Letter 13

Headquarters 5th Maryland Detachment
Hanover Switch
February 28, 1864

My Dear Mother,

I take my pen in hand to write you a few lines informing you where I am. I am well and hope this will find you all enjoying the same blessing.

I am comfortably situated here, only 12 miles from Baltimore, and 7 from Annapolis Junction. Mother, the day I left Annapolis, Aunt Julia gave me 20 dollars to send you. I wanted a good many things for comfort, besides not knowing where I was going. I thought I had better keep the money rather than suffer. We are to be paid son and I will forward the amount to you. I hope you will not censure me for keeping it for I did it against my desire.

I will enclose you her letter and hope to send you the money in two weeks time. Schley is doing all he can to make us reenlist but he has got one too many this time. If they were to give ten thousand dollars bounty and a year’s furlough, I would not reenlist again.

They are all well in Baltimore and Annapolis except Louis. His health is no better. I am going to Balto. tomorrow on a pass.

I received Lizzie’s and Sophia’s letters and will answer them in due time. Give my love to all and a large share for yourself. Write soon. No more at present but remain your affectionate son, — John S. Button. Corporal Co. B, 5th Maryland Vols., St. Dennis P. O. Baltimore County, Maryland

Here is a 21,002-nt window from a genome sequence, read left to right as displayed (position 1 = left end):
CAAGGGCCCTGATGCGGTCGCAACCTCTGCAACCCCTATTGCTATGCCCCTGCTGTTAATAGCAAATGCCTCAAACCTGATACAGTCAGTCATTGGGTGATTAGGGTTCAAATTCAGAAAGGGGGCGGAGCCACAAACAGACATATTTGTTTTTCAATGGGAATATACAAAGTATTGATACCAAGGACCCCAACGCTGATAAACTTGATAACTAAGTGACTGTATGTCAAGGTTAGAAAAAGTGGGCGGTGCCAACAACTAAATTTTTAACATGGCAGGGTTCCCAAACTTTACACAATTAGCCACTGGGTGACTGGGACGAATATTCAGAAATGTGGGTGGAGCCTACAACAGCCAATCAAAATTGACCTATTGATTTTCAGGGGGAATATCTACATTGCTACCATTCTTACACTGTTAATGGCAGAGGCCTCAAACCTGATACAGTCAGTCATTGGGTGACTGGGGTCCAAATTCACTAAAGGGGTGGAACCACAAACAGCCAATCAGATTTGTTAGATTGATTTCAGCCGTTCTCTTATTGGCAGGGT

Excuse this letter. I am on guard and very sleepy but must stay up all night.

Letter 14

Fort Delaware, Delaware
April 7, 1864

My Dear Mother,

Your long and anxiously looked-for letter has come at last. I received it today and hasten to give it an early answer. I was very happy to hear from you, that you were all enjoying good health, which blessing it is my lot to enjoy.

I saw Emory and his wife when in Baltimore. They were well. Emory is very busy, not having time to remain home more than a day or two at one time. They are all well at Annapolis. Louis is very busy at present, there being over thirty thousand troops there. Georgeanna is well; also her family. William wrote you a letter sometime since. I read it before it was mailed and think it a very friendly epistle. He has changed wonderfully since being in the Army, being altogether a different man, which change gives me great pleasure. You acknowledge the receipt of his letter and I truly hope that you will give it an early and friendly answer. He says it is the second one has has written to you, and has got no answer. He wrote to you when we were at Newport News. He says if you don’t answer this, he will never write you another.

Mother, I am glad you did not think hard of me in keeping the money I received from Aunt Julia. It was a God send to me for had I not kept it, I should have suffered for something to eat on my journey. We have not been paid yet but are looking for it daily. As son as we are paid, I shall transmit the amount to you immediately.

Well Mother, I was twenty-four years of age last Tuesday week, but I can scarcely realize the fact. My time in the Army is growing shorter every day and I will hail with joy, if I live, to see the first day of November next. If you are still in Newport, do not be surprised to see a fine, black cloth suit, walk in to greet you all with his Freedom in one hand and love in the other, about Christmas time.

I do not know how long I shall remain here. I have made many friends among the officers, which perhaps might keep me here when the regiment should leave. I hope so at any rate.